The Facts

Santisteban was the driver of a tanker truck who caused a tragic accident on the ramp from I-595 onto the Florida Turnpike (near the Fort Lauderdale-Hollywood International Airport).  Witnesses testified that he was driving fast on the ramp, cutting off one car before losing control of his truck, which eventually flipped over and skidded.  

Unlike more typical vehicular homicide cases, Santisteban didn’t crash into another vehicle or run over a pedestrian or bicyclist.  But he was driving a tanker truck full of gasoline, and the gasoline spilled on the roadway and caught fire.

The car that Santisteban had passed on the ramp tried to brake but skidded and drove into the flames, even though it stopped before reaching the truck itself.  The car caught fire and all four passengers were killed. 

Santisteban survived, was charged with four counts of vehicular homicide, and was also sued in a civil case by the survivors of the four victims.  His criminal case went to trial, and he was convicted on all four counts, and sentenced to 36 years in state prison.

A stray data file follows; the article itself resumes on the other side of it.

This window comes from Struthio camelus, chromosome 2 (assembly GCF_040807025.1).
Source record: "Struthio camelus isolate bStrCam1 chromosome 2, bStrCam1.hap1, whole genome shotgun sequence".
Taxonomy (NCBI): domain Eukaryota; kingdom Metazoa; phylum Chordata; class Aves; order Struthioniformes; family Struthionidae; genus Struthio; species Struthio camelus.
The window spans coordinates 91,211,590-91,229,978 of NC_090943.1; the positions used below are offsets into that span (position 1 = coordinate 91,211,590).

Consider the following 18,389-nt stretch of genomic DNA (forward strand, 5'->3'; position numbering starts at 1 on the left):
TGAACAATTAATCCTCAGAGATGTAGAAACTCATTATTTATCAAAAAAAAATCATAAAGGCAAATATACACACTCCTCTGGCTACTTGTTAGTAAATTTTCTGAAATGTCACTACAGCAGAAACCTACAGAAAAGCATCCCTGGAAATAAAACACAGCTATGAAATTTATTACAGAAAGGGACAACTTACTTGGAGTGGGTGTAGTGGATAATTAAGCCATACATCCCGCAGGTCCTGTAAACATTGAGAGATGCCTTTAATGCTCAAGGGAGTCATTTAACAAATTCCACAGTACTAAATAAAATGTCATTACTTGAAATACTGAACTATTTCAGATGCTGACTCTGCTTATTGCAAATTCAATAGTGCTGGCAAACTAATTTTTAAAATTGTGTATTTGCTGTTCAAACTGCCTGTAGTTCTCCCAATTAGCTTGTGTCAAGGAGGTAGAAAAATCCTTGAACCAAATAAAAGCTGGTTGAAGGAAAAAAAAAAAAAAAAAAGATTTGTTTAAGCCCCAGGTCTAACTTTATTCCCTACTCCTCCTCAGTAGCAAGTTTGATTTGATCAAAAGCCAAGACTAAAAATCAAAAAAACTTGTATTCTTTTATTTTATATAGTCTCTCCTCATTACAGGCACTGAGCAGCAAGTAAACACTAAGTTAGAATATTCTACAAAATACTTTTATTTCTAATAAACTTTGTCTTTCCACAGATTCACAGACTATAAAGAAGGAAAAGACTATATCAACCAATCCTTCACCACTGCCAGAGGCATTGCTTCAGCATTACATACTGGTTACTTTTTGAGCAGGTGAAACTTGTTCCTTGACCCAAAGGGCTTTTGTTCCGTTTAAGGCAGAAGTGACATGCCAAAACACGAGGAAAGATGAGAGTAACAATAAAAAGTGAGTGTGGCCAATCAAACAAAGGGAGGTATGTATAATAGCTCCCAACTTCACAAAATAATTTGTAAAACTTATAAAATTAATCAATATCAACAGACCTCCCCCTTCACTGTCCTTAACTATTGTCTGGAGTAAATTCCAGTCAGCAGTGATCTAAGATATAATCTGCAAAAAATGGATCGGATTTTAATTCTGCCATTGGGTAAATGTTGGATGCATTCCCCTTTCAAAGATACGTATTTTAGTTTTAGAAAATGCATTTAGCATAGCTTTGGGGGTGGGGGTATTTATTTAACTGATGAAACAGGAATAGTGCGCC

Recusal

Broward Circuit Judge Streitfeld (a well-respected jurist) was assigned to the civil case, and another judge was originally assigned to the criminal case.  But Judge Streitfeld volunteered to take over the criminal trial because his docket was clear during the week it was scheduled for, and he already was familiar with the case.  After realizing that the judge had already ruled in the civil case that Santisteban’s conduct was suffiiciently negligent to allow the plaintiffs to pursue punitive damages, the defense moved to recuse the judge, but he denied the motion.  

The 4th DCA upheld that conclusion.  That holding is fairly unremarkable, as the defense didn’t file signed certifications of the client and counsel in support of the recusal motion, which are required for all such motions under Rule 2.330 of the Florida Rules of Judicial Administration.  It’s also extremely rare for a judge to be recused based on the fact that he/she has ruled against a party on a legal issue.  If it were otherwise, every time a judge issued a pre-trial ruling against a party, that party could claim that the judge was biased and should be recused.